How did early farmers raise quail?

Discussion in 'Incubating & Hatching Eggs' started by polk county, Jul 1, 2010.

  1. polk county

    polk county Chirping

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    Oct 20, 2009
    Coturnix quail have been around longer than incubators. How did people raise quail if the hens dont set on eggs? Also how to you think they raised them without galvanized hardware cloth?
    An ideas
    thanks
     

  2. Paaz1120

    Paaz1120 Chirping

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    I know my grandfather used chicken hens to hatch out Coturnix quail. I know he used Buff Orpingtons, Silkies and so on. . .

    The only thing is, is that when baby quail are scared they run in all directions and NOT back to the mother like Chicken chicks! when with a Chicken Hen it drives her crazy trying to gather them all up and some to many sadly wouldnt make it!

    I breed Coturnix Quail, and Button quail and they have learned that when they are scared or startled they will actually run to me if I am around. They will also go to our Silkie Aruacana Mix hen.

    It is soo amazing to think how things worked before all these new inventions! Hens had to do ALL the work before incubators! They didnt have meds, shots, and so on for chickens, ducks, turkeys, etc. . . and they were just fine!

    With many of the quail breeds now, humans have "ruined" them! From being bred in Captivity, they "know" they wont have to hatch out their own eggs, we will do it for them. People have Bred it out of them and it is SAD!! I always wonder How they did all of this in the wild and make it?? Its just when people intervene with animals we tend to mess up or change the way of things. Sometimes for the good and sometimes for the worst (sadly most of the time for the worst.)

    We Breed a few breeds of chickens and we always laugh about how they have it made! lol Our quail are even spoiled.
     
  3. iamcuriositycat

    iamcuriositycat Songster

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    I don't know about quail, but for chickens and ducks there are many many ways of artificially incubating without electricity, and many of those ways have been around probably almost as long as domestication.

    For instance, in India (and probably other hot countries), one traditional method of incubation is to have "hot houses" (not glass--just hot sheds) where they incubate eggs in bags stacked between bags of sun-heated rice. It's an all-day task to set the cool bags in the sun to heat, then to several times daily trade the freshly heated bags for those that have been among the eggs.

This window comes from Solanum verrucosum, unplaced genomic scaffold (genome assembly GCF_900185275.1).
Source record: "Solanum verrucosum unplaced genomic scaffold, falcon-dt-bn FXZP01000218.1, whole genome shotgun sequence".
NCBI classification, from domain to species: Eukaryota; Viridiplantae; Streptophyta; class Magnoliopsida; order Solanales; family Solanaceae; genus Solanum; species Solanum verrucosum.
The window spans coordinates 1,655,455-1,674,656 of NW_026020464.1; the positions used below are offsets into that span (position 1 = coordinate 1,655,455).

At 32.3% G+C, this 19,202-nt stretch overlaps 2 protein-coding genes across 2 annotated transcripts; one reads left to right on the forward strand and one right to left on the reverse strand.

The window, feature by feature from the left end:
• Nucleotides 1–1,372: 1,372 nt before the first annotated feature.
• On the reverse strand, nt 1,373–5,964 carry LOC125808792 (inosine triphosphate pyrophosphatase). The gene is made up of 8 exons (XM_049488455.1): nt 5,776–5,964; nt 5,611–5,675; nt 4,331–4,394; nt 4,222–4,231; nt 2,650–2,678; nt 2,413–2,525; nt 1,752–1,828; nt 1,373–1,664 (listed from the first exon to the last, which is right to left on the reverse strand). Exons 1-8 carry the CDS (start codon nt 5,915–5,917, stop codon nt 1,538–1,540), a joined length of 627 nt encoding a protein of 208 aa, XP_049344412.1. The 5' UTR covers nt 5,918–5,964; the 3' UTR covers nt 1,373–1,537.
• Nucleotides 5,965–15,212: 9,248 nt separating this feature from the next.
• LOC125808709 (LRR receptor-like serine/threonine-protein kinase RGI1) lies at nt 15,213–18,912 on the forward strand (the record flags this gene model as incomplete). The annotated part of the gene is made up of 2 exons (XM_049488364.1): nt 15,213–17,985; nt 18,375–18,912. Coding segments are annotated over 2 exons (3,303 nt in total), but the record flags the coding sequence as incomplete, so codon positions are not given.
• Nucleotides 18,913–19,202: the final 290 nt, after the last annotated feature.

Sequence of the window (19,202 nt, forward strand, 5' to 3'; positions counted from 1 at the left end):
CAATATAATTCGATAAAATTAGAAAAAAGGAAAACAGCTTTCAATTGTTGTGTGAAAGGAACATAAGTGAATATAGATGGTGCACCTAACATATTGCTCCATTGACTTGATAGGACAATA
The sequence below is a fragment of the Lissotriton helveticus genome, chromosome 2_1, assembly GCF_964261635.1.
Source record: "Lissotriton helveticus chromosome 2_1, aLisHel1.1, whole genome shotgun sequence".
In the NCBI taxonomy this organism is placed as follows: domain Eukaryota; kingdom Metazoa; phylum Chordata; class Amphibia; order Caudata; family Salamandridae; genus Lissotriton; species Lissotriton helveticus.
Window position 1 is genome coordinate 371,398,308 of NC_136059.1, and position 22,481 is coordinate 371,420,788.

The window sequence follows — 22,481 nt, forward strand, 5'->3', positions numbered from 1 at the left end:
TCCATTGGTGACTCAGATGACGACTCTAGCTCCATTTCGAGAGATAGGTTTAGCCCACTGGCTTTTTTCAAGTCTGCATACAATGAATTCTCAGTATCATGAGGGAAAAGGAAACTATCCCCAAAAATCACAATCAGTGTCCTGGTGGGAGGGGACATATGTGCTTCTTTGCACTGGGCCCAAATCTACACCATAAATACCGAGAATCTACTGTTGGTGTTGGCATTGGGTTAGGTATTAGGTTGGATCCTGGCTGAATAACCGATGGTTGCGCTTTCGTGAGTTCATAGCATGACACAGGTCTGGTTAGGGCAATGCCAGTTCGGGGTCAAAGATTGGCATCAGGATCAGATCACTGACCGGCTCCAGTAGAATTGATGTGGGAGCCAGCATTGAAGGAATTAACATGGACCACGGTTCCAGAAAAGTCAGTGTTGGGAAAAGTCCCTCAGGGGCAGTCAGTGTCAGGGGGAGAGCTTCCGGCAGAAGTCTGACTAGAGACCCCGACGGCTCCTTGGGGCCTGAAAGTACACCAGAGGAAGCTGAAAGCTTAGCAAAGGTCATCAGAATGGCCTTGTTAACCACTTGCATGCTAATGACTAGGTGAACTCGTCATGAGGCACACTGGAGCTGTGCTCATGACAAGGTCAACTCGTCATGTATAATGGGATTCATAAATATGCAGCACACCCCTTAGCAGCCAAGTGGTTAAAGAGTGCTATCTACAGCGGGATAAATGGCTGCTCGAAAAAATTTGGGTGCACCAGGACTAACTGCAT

Many country journals from the 1800s in the U.S. carry plans for kerosene-heated incubators that can still be made today.

    In very poor countries, women sometimes incubate eggs on their bodies. It's long and laborious but if when both eggs and chickens are an extremely precious commodity, it's worth the sacrifice to continue to get eggs from a hen while incubating.

    This is actually a subject of great interest to me, and I'd like to write a book about it some day. I'm terribly curious about incubation methods around the world and in different cultures. It's amazing how hardy eggs are and how many different ways there are to get one to hatch. I don't know whether a book like that would have an audience, but I'd have a heck of a time writing it. [​IMG]
     
  4. polk county

    polk county Chirping

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    Thanks for the replies and write the book anyway. I write when Im in the mood and now I have 50 thousand words. Very few people would be interested in my book but I just want to get it printed and binded so that I have a book to my name. It will be a few more years before Its done.
     
  5. aprophet

    aprophet Songster

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    Quote:
     
  6. aprophet

    aprophet Songster

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    Quote:I imagine hunter/trappers stood guard and killed the predators and kept the food alive [​IMG]
     
  7. Charles07

    Charles07 Songster

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    I do not think that this will help, but Coturnix is Latin for Quail, if that gives you any indication of antiquity.

    (Coturnix "Quail" is like saying "Quail-Quail")

    [​IMG]

    They fed them sporadically, like the 19th century homesteaders did with chickens/ducks/etc, and harvested at will.
     

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